In Not only Buddhists, but also Western mystics, point to the importance of death to open us up beyond the limitations of what we consider to be our self:
“No one gets so much of God as the man who is completely dead.” -St. Gregory
“The Kingdom of God is for none but the thoroughly dead.” -Meister Eckhart
“We are in a world of generation and death, and this world we must cast off.” -William Blake
Even though it’s instinctual for us to love life and hate death, this drive inhibits our ability to see clearly. What would it be like if we started perceiving the world in terms of life-death instead of viewing birth and death as separate phenomena? The paradox is that these two opposites are interdependent as all opposites are: there is no life without death and no death without life. We have created this dualism based on our instinctual drive to survive. Can it really be un-created or deconstructed?
Zen master Bankei suggests that it can:
“When you dwell in the Unborn itself, you’re dwelling at the very wellspring of Buddhas and patriarchs.”
And Dogen said “We discriminate between life and death in order to affirm one and deny the other…that’s the problem.”
But what’s the solution to this problem? There’s really only one- immediate experience-experience in which there is no mediator. Even Buddhist teachings, ritual, and meditation may serve as mediators which block this way of being. Each may also provide the environment which allows us to live with immediacy, but that’s the most they can do.
Can we let go of the entire structure of our beliefs and experience our moments with no mediator? The Heart Sutra, which is chanted most mornings at Zen temples throughout the world, says Yes. After deconstructing all Buddhist beliefs in the first three quarters of the piece since, as the sutra says, all forms are empty, we wake up (bodhi) to an unfettered and immediate joy (svaha). And this waking up is not to life or death but to life-death.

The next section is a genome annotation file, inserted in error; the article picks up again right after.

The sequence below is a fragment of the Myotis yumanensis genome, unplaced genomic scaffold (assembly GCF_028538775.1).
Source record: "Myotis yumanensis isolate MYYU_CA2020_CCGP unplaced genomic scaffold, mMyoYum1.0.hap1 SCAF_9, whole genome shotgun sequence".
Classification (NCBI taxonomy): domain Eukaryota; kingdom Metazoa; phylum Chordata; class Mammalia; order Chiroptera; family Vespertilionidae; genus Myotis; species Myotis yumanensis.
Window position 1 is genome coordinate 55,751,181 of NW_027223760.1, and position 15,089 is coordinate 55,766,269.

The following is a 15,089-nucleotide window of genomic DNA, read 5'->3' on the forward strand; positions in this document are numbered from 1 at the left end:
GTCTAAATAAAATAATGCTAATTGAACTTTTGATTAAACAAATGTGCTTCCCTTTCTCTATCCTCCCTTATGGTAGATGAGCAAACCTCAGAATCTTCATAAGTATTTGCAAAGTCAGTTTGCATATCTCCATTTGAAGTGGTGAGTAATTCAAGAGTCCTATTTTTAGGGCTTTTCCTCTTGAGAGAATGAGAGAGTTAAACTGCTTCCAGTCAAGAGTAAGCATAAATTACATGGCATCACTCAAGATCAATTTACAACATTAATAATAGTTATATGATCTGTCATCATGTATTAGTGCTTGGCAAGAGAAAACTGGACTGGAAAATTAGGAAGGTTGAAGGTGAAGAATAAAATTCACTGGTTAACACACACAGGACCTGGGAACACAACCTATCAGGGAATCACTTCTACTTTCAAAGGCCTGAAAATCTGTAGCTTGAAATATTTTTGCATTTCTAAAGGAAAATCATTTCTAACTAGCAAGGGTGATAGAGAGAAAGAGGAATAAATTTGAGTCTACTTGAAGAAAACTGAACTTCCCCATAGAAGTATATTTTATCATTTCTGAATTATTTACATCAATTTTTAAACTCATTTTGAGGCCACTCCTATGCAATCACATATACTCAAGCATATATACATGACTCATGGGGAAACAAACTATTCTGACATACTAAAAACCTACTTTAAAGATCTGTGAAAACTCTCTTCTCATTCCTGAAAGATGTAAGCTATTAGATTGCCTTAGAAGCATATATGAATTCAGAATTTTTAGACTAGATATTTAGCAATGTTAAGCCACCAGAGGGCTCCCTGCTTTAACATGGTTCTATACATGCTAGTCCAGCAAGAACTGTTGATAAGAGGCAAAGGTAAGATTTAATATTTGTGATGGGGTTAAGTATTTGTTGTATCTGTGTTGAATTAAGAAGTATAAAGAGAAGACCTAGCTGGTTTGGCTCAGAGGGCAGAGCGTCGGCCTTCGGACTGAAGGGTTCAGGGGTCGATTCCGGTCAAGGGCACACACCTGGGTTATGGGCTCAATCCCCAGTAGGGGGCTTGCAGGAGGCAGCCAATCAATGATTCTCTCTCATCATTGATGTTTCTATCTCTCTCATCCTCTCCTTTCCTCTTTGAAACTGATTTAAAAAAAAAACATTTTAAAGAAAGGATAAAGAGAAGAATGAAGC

Most religion is preoccupied with what happens after death. That’s why there’s so much focus on heaven, hell, purgatory, bardo realms and reincarnation in the world’s major religions. But this focus is totally irrelevant, since there is nothing more or less than life/death, death/life, life/death.
As Lao Tsu reminds us, “Ordinary people do not see that life and death are one process, both present in each single occurrence. Humans appear and disappear, but the life force burns forever.”
We can only do this through letting go completely of Tim, Tom, Patricia, or Pamela, as mediators of our experience.
But this does not mean that we no longer experience normal emotions, since as the Heart Sutra says, not only are forms empty, emptiness is form. This emptiness takes certain forms, for example, Tim, Tom, Patricia, and Pamela.
After his baby died, the Buddhist teacher Issa wrote the following haiku:
the dewdrop world
is the dewdrop world
and yet, and yet
Grief, joy, sadness, happiness are quite wonderful when they are experienced without dissecting them through thought. William Blake said, “Eternity is in love with a piece of sand.”
If this is true so much more is eternity in love with our happiness and grief.
Tim Burkett, Guiding Teacher